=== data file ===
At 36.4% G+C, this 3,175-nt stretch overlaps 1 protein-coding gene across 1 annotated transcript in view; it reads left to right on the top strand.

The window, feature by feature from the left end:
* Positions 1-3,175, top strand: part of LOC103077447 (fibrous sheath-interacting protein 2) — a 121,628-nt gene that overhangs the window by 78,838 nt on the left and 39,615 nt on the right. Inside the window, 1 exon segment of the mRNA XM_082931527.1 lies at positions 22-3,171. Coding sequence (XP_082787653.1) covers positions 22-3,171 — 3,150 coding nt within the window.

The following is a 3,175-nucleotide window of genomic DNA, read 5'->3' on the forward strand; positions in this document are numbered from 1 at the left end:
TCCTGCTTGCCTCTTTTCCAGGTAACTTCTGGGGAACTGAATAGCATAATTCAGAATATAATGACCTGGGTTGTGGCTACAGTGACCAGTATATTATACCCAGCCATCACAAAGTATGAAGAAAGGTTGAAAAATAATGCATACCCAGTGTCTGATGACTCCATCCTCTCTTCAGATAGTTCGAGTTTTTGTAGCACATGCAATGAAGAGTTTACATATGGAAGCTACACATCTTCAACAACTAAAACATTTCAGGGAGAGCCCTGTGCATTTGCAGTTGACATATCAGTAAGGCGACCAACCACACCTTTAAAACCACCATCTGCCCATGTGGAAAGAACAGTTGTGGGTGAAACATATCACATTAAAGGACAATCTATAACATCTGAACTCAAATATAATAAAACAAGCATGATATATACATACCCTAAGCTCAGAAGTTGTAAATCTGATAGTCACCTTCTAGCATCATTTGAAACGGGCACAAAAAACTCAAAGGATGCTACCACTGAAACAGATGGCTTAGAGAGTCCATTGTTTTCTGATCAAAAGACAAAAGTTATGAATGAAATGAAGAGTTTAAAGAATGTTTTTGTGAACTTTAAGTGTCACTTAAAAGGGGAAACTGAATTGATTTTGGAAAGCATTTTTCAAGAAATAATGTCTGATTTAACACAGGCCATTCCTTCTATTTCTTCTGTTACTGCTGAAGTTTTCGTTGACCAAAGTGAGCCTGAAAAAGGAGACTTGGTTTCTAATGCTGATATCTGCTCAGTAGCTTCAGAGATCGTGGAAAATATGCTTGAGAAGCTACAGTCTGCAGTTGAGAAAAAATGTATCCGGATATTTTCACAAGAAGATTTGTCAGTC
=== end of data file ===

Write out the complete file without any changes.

At 36.4% G+C, this 3,175-nt stretch overlaps 1 protein-coding gene across 1 annotated transcript in view; it reads left to right on the top strand.

The window, feature by feature from the left end:
* Positions 1-3,175, top strand: part of LOC103077447 (fibrous sheath-interacting protein 2) — a 121,628-nt gene that overhangs the window by 78,838 nt on the left and 39,615 nt on the right. Inside the window, 1 exon segment of the mRNA XM_082931527.1 lies at positions 22-3,171. Coding sequence (XP_082787653.1) covers positions 22-3,171 — 3,150 coding nt within the window.

The following is a 3,175-nucleotide window of genomic DNA, read 5'->3' on the forward strand; positions in this document are numbered from 1 at the left end:
TCCTGCTTGCCTCTTTTCCAGGTAACTTCTGGGGAACTGAATAGCATAATTCAGAATATAATGACCTGGGTTGTGGCTACAGTGACCAGTATATTATACCCAGCCATCACAAAGTATGAAGAAAGGTTGAAAAATAATGCATACCCAGTGTCTGATGACTCCATCCTCTCTTCAGATAGTTCGAGTTTTTGTAGCACATGCAATGAAGAGTTTACATATGGAAGCTACACATCTTCAACAACTAAAACATTTCAGGGAGAGCCCTGTGCATTTGCAGTTGACATATCAGTAAGGCGACCAACCACACCTTTAAAACCACCATCTGCCCATGTGGAAAGAACAGTTGTGGGTGAAACATATCACATTAAAGGACAATCTATAACATCTGAACTCAAATATAATAAAACAAGCATGATATATACATACCCTAAGCTCAGAAGTTGTAAATCTGATAGTCACCTTCTAGCATCATTTGAAACGGGCACAAAAAACTCAAAGGATGCTACCACTGAAACAGATGGCTTAGAGAGTCCATTGTTTTCTGATCAAAAGACAAAAGTTATGAATGAAATGAAGAGTTTAAAGAATGTTTTTGTGAACTTTAAGTGTCACTTAAAAGGGGAAACTGAATTGATTTTGGAAAGCATTTTTCAAGAAATAATGTCTGATTTAACACAGGCCATTCCTTCTATTTCTTCTGTTACTGCTGAAGTTTTCGTTGACCAAAGTGAGCCTGAAAAAGGAGACTTGGTTTCTAATGCTGATATCTGCTCAGTAGCTTCAGAGATCGTGGAAAATATGCTTGAGAAGCTACAGTCTGCAGTTGAGAAAAAATGTATCCGGATATTTTCACAAGAAGATTTGTCAGTC